As a manufacturer and seller of orbital TIG welding equipment, our customers and prospects, as well as our distribution partners, often ask us this question:
Does a change in brand or model of orbital TIG welding equipment, automated or mechanized, warrant a new Welding Performance Qualification (PQR) test?
This is an essential question when you consider the cumbersome nature of all the steps that lead to obtaining a PQR, as well as the financial implications.
In this article, we will provide you with some answers to help you better understand what the standard governing Welding Performance Qualification (PQR) really involves.
1. What are WPS and PQR?
The WPS is the Welding Procedure Specification. It defines all the steps necessary to carry out a particular weld, according to several criteria:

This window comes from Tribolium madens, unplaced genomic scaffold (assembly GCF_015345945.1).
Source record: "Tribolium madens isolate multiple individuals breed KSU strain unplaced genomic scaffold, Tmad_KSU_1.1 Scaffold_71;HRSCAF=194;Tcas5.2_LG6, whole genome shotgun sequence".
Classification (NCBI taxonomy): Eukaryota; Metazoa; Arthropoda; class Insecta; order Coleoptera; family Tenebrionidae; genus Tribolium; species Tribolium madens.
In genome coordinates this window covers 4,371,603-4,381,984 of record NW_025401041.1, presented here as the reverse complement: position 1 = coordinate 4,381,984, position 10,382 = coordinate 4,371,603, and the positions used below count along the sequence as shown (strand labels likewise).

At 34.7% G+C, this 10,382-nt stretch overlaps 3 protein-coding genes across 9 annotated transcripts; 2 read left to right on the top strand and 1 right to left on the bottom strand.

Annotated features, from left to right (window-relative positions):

- The type of assembly (sheet metal butt, tube butt, T-bar, etc...)
- Dimensions and thicknesses
- The welding method
- The welding position
- The filler material (if any)
- Type of current (AC, DC or pulsed)
- Pre-heating, inter-pass or post-heating temperatures
- Heat treatments
It is a very complete and precise description of the weld. Its purpose is to allow the repeatability of a weld once it has been validated for a given application.
The PQR is the Welding Performance Qualification, i. e. a report justifying the validity of a WPS for a given application.
Simply put, the WPS is the recipe, the PQR is the validation of that recipe.
Passing a PQR involves the visit of a welding inspector working on behalf of a Notified Body, during which the entire Welding Procedure Specification (WPS) is presented to him. Several samples are provided to the inspector and are then examined in the laboratory to be validated.